Brianna and Jason Johnson are thankful for the outpouring of support from the community as Brianna recovers from injuries suffered in December when a train struck her SUV.

Brianna, 41, sustained a traumatic brain injury and has no memory of the crash that happened on Saturday, Dec. 7 at about 1:30 p.m. A train hit her SUV at the Stark Road railroad crossing in Thomson Township.

Brianna also had a separated shoulder and four small breaks to her lumbar spine, said Brianna's sister, Bridgette Peterson. The injuries didn't require surgery, but Brianna attends physical therapy to help with her recovery.

The Esko woman remembers that she was taking her 9-year-old son, Jaster, to his Mite-2 hockey game in Carlton, she said.

The first memory Brianna can recall after the crash is walking into physical therapy two weeks before she was released from the hospital. She left the hospital on Friday, Jan. 10.

The first place she went after going home was to her boys' hockey games. She said she had never missed a game until the crash.

“It’s great,” Brianna said of returning home. “I am excited to be home and see my boys and sleep in my own bed.”

Quick action

Carlton County Sheriff Kelly Lake said Brianna's vehicle was westbound on East Stark Road and the train was on the southbound tracks. The SUV was damaged on the left-front and center of the passenger's side.

The final report on the crash had not been finished as of press time for the Pine Journal, Lake said.

The person who jumped into action after the crash was Jason and Brianna's son, Jaster.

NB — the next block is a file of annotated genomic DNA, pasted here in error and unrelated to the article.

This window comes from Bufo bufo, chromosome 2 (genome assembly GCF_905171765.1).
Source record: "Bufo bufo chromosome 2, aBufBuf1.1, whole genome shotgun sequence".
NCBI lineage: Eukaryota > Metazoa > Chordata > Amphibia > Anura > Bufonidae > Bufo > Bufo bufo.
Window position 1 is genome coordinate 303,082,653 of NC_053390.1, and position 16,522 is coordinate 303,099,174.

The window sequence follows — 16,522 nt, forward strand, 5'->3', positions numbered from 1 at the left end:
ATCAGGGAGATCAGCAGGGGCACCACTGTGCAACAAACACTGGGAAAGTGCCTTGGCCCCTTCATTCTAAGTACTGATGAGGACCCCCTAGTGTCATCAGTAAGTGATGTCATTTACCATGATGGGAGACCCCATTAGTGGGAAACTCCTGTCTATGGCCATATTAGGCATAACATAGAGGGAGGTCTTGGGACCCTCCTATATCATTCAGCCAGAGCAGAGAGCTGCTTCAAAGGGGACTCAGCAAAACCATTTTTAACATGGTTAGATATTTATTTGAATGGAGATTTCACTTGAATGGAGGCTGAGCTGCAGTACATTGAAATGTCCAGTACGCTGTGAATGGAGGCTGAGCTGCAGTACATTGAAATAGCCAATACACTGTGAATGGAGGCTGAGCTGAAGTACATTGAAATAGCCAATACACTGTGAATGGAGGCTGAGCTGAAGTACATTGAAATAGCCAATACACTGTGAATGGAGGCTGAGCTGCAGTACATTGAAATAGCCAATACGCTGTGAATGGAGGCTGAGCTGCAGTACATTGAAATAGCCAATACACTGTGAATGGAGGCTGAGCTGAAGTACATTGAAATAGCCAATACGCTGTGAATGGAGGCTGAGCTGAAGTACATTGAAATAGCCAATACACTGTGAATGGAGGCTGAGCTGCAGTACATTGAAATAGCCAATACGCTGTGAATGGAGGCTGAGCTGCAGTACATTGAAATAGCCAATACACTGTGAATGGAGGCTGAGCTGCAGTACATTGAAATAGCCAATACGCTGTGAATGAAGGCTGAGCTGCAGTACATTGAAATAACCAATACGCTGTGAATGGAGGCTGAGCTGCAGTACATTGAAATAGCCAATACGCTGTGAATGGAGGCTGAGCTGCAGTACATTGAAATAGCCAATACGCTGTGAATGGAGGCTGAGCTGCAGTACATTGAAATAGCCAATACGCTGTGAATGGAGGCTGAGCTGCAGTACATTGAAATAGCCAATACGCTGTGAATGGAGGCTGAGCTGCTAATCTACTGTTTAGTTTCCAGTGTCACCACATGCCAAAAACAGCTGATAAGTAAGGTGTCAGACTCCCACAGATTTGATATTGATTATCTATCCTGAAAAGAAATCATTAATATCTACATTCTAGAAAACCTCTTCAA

"After the impact, Jaster checked to make sure his mom was still breathing and searched for her cell phone," Bridgette said.

When he couldn't find it, the 9-year-old ran over a mile to his home where Jason was recovering from a November hip surgery. The couple's oldest son, 11-year-old Jayce, normally would have been in the SUV, too, but rode with another family that day.

Jason, 44, is a volunteer with the Esko Fire Department and said he noticed his pager go off shortly after his wife and son left the house. He had just settled into a chair to relax when he heard someone trying to get in the house.

To his surprise, it was Jaster.

"I didn't know who the heck it was," Jason said. "He was sweating and crying and said they had been hit by a train."

Jason immediately headed for the scene. Brianna was taken by ambulance to St. Luke's Hospital in Duluth. She was in critical condition.

Outpouring of support

Family and friends flew from distant states as soon as they heard about the crash. Brianna's brother, Ben Hoffman, came from the east coast, and her father, Ken, flew in from Arizona. Her best friend, Beth Ann Ornell, cut short a business trip in New York to be at her side.

People who know the Johnsons from the fire department, the hockey team and elsewhere have pulled together. Volunteers have plowed their driveway, done their grocery shopping and more, Brianna said.

"It's everybody — the community, the relatives, the teachers," she said.

Brianna's days now include speech, physical and occupational therapy. Jason takes her to the appointments, as she is not able to drive yet. She still has some balance issues, so she uses a walker at outdoor hockey games to help prevent a fall.

She is not sure when she can return to her job in the lab at St. Luke's Hospital in Duluth.

To help the family with medical and everyday expenses, the local hockey community and others organized a fundraiser at the Buffalo House on Saturday, Feb. 1. Roughly 350 people attended. The final tally on how much was raised was not available at press time.

While the family never expected something like this to happen, they are grateful so many have offered help.

"We have had awesome support from the community and surrounding areas," Jason said. "It's a lot to take in."

How to help

There are several ways for people to help:

A meal train has been set up at for volunteers to bring a meal for the family on either Monday or Thursday.

A GoFundMe page has raised more than $6,000 so far.

An account has also been set up at Frandsen Bank & Trust in Cloquet in care of Brianna Johnson.

People can also purchase t-shirts that read "I'm just one block of a strong igloo," with all proceeds being donated to the Johnson family. Orders must be placed by Sunday, Feb. 16. To order or learn more visit